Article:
Sectoral report from Bank Austria Economics & Market Analysis:
Austria’s transport industry slows down in 2008
- Consequences of the economic downturn for transporters clearly noticeable, investment is falling and unemployment rising
- Precarious earnings situation in the sector will deteriorate even further
- Austria as a logistics centre is competitive
The Austrian transport industry, like its most important customers, is clearly feeling the effects of the major economic slump. The demand for transport and logistics services is falling rapidly. That is the conclusion of a current sectoral report from Bank Austria Economics & Market Analysis. As a reaction to the drop in demand, the number of newly licensed heavy goods vehicles fell by 11 per cent in the third quarter of 2008, and by as much as 17 per cent in the carrying trade. In addition the number of unemployed in this sector has risen since July, the first time since 2005. The economic downturn will put a strain on the demand for transport until at least the second half of 2009, with an annual decline in transport services of at least 5 to 10 per cent to be expected in 2008 and 2009. Transport services provided by Austrian companies fell by 5 per cent overall back in 2007. The sales growth in road haulage and among forwarding agents has slowed significantly with plus 2 per cent at 16.8 billion euro.
With falling demand for transport the utilisation of freight capacity is dropping and pressure on prices and earnings increasing. Providers of ordinary transport services are particularly affected, these are service sectors where competition is first and foremost centred around price. For years the segment has suffered above all from cost disadvantages in the face of East European competitors. Labour costs in Hungary and the Czech Republic are still 50 per cent lower than those in Austria, and in Romania they are up to 80 per cent lower. This is one reason why Austria’s transport companies have been losing market shares for years in transit and cabotage transport. In the last few years the sharp increases in the price of diesel, which could only be partly passed on to customers, have also put a strain on earnings in the transport industry. The proportion of the fuel price in the freight price has risen from an average of 15 to 20 per cent in 2005 to 20 to 30 per cent in the first six months of 2008. “The precarious earnings situation of many transport companies has probably got even worse. The ratio of profits to sales of an average of 1.7 per cent in the transport industry and 3.2 per cent for forwarding agents has increased little even in the last few, comparatively successful financial years”, said Bank Austria sectoral analyst Günter Wolf.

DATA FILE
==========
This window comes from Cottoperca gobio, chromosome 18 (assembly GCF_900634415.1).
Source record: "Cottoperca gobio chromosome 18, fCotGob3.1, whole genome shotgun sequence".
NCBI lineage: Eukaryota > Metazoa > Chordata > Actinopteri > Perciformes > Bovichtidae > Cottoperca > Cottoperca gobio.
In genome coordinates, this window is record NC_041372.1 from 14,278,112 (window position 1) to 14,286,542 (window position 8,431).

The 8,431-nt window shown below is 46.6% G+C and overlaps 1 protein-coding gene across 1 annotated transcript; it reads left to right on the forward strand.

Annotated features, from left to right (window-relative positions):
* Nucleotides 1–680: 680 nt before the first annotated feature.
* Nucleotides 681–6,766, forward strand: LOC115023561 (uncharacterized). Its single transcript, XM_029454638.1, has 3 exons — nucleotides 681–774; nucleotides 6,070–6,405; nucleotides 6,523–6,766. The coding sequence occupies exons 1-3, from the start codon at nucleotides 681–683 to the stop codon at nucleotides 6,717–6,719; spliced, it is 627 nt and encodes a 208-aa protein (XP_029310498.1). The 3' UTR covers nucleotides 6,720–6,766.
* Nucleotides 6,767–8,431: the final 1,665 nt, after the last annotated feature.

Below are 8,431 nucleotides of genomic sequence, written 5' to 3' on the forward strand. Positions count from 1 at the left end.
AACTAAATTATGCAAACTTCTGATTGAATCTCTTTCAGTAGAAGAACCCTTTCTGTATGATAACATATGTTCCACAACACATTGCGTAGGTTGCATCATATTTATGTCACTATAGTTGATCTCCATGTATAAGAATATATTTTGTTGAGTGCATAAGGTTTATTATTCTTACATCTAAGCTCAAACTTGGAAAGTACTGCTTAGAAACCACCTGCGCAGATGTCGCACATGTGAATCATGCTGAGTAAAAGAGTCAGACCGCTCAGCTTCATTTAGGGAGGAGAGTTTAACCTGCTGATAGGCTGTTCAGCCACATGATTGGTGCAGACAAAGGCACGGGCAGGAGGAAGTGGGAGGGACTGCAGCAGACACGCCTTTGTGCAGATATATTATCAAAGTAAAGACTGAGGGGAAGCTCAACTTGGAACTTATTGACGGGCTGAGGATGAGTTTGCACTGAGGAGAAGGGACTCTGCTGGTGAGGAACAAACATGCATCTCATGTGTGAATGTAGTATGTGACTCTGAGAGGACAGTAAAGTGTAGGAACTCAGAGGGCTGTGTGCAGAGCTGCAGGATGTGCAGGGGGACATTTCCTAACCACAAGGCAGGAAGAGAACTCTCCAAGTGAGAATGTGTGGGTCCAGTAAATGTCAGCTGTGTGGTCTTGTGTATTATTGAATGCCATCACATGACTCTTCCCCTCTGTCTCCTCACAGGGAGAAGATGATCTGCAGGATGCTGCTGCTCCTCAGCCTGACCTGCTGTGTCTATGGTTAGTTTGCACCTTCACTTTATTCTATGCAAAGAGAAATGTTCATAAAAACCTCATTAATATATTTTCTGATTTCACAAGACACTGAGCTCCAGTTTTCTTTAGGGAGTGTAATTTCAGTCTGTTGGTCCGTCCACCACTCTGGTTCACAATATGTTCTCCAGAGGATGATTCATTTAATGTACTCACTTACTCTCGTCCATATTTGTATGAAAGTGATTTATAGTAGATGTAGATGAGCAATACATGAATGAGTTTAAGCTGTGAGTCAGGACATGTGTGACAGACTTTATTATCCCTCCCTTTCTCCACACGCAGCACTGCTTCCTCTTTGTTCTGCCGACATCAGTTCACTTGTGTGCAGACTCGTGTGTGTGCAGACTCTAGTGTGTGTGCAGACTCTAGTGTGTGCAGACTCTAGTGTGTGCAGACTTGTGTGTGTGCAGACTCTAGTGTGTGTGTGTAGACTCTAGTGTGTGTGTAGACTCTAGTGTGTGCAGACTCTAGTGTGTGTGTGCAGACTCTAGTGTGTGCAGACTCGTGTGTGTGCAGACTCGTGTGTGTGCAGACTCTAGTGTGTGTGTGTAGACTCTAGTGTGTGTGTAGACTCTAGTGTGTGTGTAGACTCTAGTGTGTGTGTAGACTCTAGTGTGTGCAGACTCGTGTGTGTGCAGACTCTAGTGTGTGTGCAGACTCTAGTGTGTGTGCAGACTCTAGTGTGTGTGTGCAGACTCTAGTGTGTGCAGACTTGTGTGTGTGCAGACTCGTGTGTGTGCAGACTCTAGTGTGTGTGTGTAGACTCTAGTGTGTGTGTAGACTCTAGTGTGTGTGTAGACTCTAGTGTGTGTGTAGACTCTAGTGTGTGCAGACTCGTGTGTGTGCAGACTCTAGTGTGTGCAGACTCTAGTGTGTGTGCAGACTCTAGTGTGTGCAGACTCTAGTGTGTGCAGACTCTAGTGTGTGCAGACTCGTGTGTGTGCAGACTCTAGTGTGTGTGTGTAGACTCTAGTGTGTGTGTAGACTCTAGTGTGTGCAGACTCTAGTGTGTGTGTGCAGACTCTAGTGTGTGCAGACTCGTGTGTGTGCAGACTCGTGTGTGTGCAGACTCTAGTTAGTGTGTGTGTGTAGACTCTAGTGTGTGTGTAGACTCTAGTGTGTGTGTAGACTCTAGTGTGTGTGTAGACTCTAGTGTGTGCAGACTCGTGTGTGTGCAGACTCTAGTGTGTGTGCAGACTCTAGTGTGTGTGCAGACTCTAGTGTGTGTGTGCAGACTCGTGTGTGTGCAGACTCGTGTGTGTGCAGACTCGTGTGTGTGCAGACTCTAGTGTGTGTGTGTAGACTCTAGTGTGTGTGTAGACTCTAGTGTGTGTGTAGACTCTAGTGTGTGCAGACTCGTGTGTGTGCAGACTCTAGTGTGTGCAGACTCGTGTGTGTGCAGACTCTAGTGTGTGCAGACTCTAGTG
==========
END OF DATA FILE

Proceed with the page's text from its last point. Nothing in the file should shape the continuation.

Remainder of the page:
The economic downturn will cause the transport sector considerable problems in the short term. Nevertheless the conditions are there for long-term satisfactory growth in the sector in Austria. A comparison of the quality of the logistics services in 150 countries places Austria 5th – behind Singapore, the Netherlands, Germany and Sweden and ahead of Japan, Switzerland, Hong Kong and Great Britain. The index, drawn up by the World Bank, is based on surveys of operators in the sector, asking them to assess the quality of the logistics environment in their most important markets. The results clearly show that a trading regime which is as liberal as possible and a very good transport and telecommunications infrastructure are only one factor for a well operating logistics centre. “Austria’s very good position is also remarkable because the costs of local transport services, handling goods and warehousing are among the highest in the world”, according to Bank Austria economist Wolf, “In contrast to this, there is the above-average punctuality of the available transport and shipment services, the ease of availability of shipment capacities and the high degree of competence in the national logistics industry.”
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